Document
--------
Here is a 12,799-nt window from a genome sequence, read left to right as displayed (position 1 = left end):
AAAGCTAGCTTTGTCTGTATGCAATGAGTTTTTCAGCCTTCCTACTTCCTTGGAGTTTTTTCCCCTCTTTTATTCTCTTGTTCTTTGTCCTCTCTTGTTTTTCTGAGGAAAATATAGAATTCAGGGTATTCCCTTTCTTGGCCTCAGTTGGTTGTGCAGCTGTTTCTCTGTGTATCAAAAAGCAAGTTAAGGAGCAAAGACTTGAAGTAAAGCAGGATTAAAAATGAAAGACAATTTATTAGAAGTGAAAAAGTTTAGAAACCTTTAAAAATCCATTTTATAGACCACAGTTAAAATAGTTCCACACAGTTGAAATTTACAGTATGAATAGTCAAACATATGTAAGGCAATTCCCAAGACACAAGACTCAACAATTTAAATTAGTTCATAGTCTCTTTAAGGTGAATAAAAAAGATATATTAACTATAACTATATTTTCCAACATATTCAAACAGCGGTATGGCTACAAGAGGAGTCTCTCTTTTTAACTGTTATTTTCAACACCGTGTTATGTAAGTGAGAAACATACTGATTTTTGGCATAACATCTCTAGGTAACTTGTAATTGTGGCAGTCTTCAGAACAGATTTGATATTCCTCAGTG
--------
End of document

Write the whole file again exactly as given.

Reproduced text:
Here is a 12,799-nt window from a genome sequence, read left to right as displayed (position 1 = left end):
AAAGCTAGCTTTGTCTGTATGCAATGAGTTTTTCAGCCTTCCTACTTCCTTGGAGTTTTTTCCCCTCTTTTATTCTCTTGTTCTTTGTCCTCTCTTGTTTTTCTGAGGAAAATATAGAATTCAGGGTATTCCCTTTCTTGGCCTCAGTTGGTTGTGCAGCTGTTTCTCTGTGTATCAAAAAGCAAGTTAAGGAGCAAAGACTTGAAGTAAAGCAGGATTAAAAATGAAAGACAATTTATTAGAAGTGAAAAAGTTTAGAAACCTTTAAAAATCCATTTTATAGACCACAGTTAAAATAGTTCCACACAGTTGAAATTTACAGTATGAATAGTCAAACATATGTAAGGCAATTCCCAAGACACAAGACTCAACAATTTAAATTAGTTCATAGTCTCTTTAAGGTGAATAAAAAAGATATATTAACTATAACTATATTTTCCAACATATTCAAACAGCGGTATGGCTACAAGAGGAGTCTCTCTTTTTAACTGTTATTTTCAACACCGTGTTATGTAAGTGAGAAACATACTGATTTTTGGCATAACATCTCTAGGTAACTTGTAATTGTGGCAGTCTTCAGAACAGATTTGATATTCCTCAGTG